What To Expect When Buying A House
Updated: Dec 30, 2019
Buying a home is likely the biggest investment you will make in your life and, as such, you will likely find the process a bit stressful. Whether you are gearing up to buy your first home or you haven’t bought a home in some time, allow me to take some of the mystery out of the process.
Finances. Before you start looking for a house, you should speak to a lender. If you don’t know where to start, ask your Realtor. It is important to have a conversation with a lender and get pre-approval so you know more concretely what you can afford. This also gives you the ability to move quickly when you find a home you like. If you are looking at luxury properties and plan on paying cash, be prepared to show proof of adequate finances. In the luxury market, many sellers will require proof you can afford the property before allowing you to view it.
The Search. Don’t expect to love every aspect of a home and be careful not to look at too many homes. Of course you need to find a great home, but if you look hard enough there will always be something you don’t like about a property. Try not to second-guess too much. Consider functionality first. Does it have enough bedrooms? Is the commute reasonable? Then you can start to think about the changes you’d like to make and the cost involved.
Title Company. Customarily, the buyer chooses the title company. Once you are under contract, your agent will send a copy of the contract to the title company so they can be sure there are no issues with the transfer of title. Generally, the title company will also hold the earnest money deposit in escrow. This is where closing will be held so pay attention to location.
Contracts. Contracts are often dozens of pages long. If you don’t have a signed buyer’s agreement, then the agent you thought was on your side actually represents the seller—not you. You will want an agent to go to bat for you and act as a buffer if negotiations get heated. Dealing directly with an owner or listing agent can be a minefield. Expect some back and forth while the contract is negotiated.
If there are competing offers, which often happens in the competitive spring market, be prepared to get outbid. Depending on the market, it may not be unusual to get outbid on more than one home. This is a frustrating and sometimes heartbreaking experience for excited homebuyers, but be careful not to get trigger-happy and make bad financial decisions. There are ways to make an offer more attractive without breaking the bank. You can write in an escalation clause to bid up to a certain amount, forego certain contingencies, close faster, cover your own closing costs, etc. Even in a super competitive market, you will get one eventually (not the most reassuring thing, I know).
Appraisal. If you are financing the purchase, the lender will order an appraisal soon after they receive a ratified contract. The cost is typically included in closing costs. If the home doesn’t appraise (it is valued at less than the offer price), then be prepared to either renegotiate or cover the difference in cost yourself by increasing your down payment. Your lender will not finance the amount above the appraisal value and for good reason.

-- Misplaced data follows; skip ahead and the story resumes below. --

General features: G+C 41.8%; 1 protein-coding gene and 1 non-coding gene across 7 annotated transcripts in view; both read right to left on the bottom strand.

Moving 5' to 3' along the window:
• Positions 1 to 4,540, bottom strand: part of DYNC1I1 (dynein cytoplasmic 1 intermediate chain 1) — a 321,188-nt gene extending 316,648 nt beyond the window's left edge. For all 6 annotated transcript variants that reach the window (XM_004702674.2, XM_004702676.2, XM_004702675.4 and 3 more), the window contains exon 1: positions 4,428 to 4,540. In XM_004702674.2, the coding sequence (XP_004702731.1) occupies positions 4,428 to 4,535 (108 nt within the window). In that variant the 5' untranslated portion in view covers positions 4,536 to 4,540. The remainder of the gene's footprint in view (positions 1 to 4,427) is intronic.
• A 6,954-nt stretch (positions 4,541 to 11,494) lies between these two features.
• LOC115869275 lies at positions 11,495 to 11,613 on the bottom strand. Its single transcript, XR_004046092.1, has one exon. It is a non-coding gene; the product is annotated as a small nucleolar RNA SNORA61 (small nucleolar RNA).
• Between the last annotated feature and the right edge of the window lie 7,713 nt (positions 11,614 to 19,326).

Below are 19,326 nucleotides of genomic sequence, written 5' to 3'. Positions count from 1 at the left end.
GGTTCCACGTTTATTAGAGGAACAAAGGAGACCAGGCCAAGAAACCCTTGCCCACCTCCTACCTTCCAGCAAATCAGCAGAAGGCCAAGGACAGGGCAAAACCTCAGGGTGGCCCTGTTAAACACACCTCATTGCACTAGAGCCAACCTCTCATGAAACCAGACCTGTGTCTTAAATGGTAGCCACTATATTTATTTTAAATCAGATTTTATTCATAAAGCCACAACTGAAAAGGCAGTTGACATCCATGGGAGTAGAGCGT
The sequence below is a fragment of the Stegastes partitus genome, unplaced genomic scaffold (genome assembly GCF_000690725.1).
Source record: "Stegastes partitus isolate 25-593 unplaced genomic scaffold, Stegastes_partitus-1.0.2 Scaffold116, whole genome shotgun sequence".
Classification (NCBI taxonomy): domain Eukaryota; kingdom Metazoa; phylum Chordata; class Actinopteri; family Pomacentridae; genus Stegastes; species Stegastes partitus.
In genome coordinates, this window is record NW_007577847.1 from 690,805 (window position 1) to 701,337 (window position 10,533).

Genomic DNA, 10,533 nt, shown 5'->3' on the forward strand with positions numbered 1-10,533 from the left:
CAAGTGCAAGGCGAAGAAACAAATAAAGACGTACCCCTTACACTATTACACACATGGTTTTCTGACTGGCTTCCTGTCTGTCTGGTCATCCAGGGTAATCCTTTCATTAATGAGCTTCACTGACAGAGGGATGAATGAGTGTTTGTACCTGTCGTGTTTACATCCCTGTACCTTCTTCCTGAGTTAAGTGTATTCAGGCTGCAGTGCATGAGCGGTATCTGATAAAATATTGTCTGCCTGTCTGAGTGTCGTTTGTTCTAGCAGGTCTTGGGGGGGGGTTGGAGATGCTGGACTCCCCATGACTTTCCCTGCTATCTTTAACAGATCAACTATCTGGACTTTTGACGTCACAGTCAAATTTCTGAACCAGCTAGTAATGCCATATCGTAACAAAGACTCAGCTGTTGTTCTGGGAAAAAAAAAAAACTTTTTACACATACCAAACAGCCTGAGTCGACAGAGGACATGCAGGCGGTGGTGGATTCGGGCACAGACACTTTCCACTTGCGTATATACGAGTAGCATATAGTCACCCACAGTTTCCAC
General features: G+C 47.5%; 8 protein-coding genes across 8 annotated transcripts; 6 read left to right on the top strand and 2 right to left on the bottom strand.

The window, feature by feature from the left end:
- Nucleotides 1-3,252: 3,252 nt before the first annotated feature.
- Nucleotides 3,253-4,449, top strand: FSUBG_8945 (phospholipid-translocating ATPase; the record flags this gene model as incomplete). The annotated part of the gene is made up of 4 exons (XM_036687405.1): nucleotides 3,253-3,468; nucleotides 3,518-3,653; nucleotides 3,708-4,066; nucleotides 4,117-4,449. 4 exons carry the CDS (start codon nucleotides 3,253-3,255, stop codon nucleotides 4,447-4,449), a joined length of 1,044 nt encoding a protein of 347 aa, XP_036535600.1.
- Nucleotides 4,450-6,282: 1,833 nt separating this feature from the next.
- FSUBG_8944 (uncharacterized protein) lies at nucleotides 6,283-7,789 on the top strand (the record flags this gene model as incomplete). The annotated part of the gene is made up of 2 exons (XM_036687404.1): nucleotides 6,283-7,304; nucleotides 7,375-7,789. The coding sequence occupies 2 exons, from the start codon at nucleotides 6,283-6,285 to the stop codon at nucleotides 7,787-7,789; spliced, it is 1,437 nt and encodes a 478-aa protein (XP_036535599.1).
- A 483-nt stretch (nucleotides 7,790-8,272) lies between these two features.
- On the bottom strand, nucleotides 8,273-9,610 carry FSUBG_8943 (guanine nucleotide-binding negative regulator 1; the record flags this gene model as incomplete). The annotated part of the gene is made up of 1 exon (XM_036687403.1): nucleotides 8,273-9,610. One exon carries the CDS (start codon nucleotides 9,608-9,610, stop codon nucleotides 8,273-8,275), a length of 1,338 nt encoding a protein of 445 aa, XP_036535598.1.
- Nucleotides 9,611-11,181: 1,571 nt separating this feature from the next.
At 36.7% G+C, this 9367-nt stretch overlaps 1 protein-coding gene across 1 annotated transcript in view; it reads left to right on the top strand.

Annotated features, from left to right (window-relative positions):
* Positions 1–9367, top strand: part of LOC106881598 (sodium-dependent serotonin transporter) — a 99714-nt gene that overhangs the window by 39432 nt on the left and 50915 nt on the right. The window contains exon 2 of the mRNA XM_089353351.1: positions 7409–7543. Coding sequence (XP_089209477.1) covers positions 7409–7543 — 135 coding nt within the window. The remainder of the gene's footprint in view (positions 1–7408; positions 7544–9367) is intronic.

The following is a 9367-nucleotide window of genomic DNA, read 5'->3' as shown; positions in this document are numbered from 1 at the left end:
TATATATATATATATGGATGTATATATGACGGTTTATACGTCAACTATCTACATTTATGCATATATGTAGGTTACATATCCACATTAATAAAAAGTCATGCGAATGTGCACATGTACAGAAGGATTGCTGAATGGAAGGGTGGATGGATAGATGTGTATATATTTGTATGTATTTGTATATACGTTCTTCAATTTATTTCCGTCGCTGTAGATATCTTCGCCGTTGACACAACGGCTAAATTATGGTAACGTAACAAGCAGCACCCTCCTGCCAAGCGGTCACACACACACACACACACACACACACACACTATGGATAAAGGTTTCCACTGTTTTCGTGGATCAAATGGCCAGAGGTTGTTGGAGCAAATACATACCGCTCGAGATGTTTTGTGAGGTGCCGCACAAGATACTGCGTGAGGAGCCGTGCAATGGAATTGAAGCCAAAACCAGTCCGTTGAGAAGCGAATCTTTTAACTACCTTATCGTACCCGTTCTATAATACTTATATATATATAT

Predatory loans were the underlying cause of the 2007-2008 financial crisis. Lenders were steering both consumers and appraisers. FYI: The resulting legislation, the 2010 Dodd-Frank Wall Street Reform And Consumer Protection Act, was rolled back in May 2018.
Inspections. Once you have a ratified contract, your will go about scheduling whatever inspections were agreed upon. Remember: a good home inspector will find something. If the home is older, expect a longer list of mostly minor repairs. Try not to get overwhelmed by the report. You may need to request repairs or seller credits. The seller can respond to your requests by accepting, rejecting, or agreeing to some of the terms. This part can be a bit contentious and has been known to blow up a sale or two. If your original contract allows, you can walk away if the seller doesn’t offer a satisfactory response. Ultimately, everyone wants to get across the finish line. This is why you have an agent. Cooler heads prevail.
Closing. You will have already set the date in your contract. Pay attention to dates so you aren’t scheduling your closing on a weekend day or a holiday. I try to avoid Mondays and last day of the month closings as well. Bring an ID and a certified/cashier’s check. Whew—you made it!
Buying a home can be tough. You may end up getting outbid on more than one home or you may decide to walk away from a sale, but don’t worry—a good agent will help you find the perfect home for you!